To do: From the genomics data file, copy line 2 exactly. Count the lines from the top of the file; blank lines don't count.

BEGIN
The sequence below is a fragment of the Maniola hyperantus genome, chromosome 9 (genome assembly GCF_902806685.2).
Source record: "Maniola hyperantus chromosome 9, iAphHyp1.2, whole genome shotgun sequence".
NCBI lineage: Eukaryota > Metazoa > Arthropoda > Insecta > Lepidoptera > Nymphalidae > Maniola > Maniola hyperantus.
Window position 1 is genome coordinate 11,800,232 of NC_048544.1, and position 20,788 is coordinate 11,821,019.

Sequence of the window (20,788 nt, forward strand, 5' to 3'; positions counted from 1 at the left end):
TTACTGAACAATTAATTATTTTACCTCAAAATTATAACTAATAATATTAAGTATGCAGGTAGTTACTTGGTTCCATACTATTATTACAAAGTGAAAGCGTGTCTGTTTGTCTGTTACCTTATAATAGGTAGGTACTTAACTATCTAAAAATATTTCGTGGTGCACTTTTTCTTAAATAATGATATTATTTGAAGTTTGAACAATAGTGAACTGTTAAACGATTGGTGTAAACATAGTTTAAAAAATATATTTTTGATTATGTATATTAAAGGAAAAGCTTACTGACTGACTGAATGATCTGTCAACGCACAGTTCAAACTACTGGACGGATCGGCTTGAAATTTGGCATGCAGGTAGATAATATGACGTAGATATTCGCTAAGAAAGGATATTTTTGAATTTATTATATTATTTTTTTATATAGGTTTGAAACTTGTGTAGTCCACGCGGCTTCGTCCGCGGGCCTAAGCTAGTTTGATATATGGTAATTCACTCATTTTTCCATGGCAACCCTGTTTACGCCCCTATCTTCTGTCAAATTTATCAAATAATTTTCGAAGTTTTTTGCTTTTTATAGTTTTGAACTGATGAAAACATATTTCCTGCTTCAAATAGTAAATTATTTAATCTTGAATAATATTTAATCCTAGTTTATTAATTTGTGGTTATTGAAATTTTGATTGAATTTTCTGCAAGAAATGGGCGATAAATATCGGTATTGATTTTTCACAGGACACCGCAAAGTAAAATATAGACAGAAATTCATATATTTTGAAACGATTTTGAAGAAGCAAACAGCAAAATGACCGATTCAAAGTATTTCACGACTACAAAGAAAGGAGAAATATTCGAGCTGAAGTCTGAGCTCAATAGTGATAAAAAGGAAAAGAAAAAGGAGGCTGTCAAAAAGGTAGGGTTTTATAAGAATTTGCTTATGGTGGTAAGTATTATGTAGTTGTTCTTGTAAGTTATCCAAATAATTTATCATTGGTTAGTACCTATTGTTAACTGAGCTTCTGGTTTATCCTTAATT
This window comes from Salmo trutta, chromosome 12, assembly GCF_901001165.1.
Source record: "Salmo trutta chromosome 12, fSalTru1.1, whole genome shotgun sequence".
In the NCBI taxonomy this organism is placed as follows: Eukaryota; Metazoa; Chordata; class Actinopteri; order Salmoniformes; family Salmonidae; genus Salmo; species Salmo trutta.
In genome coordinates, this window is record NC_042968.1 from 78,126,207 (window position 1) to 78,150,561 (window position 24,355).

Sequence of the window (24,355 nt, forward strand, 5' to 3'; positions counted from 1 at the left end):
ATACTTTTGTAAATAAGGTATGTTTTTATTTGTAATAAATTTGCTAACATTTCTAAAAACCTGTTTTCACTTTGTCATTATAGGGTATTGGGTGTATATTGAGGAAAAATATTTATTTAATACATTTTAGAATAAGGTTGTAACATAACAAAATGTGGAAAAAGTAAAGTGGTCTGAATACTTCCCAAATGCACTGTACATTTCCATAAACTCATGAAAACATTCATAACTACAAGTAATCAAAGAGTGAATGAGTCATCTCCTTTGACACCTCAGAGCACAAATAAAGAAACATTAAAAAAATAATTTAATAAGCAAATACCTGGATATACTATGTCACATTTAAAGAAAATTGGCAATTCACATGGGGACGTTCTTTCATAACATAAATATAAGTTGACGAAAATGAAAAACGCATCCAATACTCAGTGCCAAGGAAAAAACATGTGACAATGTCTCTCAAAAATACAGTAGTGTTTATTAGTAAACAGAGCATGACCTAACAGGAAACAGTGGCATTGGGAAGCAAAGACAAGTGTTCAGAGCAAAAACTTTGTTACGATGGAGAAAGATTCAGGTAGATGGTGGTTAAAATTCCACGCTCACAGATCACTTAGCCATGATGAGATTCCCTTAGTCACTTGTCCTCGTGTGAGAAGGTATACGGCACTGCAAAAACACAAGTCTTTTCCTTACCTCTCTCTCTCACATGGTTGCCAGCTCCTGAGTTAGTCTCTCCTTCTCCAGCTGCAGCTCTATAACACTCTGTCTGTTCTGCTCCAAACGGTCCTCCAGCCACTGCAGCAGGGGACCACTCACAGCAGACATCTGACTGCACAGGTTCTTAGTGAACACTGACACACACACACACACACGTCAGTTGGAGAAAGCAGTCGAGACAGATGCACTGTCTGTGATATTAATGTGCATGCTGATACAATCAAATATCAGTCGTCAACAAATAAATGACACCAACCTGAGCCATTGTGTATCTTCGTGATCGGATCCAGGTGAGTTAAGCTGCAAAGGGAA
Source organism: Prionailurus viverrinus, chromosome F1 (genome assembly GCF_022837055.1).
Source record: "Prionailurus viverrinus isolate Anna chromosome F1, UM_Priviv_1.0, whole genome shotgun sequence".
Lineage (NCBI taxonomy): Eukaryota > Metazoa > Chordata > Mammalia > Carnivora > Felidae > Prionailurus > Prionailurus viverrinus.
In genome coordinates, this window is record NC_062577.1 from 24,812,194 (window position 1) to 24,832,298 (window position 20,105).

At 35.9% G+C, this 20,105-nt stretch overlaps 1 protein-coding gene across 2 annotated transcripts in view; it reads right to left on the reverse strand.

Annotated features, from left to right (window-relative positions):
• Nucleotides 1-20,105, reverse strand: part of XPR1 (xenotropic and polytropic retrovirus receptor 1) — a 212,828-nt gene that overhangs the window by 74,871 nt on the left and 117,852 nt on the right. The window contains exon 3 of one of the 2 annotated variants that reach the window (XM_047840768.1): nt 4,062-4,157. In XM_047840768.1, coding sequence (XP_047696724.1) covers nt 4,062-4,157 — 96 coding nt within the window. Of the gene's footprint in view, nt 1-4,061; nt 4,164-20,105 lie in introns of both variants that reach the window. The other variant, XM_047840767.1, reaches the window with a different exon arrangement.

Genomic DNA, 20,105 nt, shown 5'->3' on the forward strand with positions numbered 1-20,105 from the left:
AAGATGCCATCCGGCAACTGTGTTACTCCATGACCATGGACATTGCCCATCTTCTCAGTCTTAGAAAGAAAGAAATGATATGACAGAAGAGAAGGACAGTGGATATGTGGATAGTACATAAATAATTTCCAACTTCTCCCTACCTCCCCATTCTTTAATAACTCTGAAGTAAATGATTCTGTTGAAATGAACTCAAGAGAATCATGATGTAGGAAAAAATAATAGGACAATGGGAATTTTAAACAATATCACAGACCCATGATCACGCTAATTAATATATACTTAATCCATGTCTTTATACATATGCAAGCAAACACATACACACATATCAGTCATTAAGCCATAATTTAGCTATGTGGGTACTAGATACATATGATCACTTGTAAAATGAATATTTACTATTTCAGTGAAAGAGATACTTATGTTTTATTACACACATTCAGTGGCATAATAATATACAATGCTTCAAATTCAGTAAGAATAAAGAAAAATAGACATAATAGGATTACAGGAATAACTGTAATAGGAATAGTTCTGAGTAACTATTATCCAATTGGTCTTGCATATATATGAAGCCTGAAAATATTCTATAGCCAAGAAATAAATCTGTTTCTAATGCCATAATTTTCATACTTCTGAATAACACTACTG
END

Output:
Source record: "Maniola hyperantus chromosome 9, iAphHyp1.2, whole genome shotgun sequence".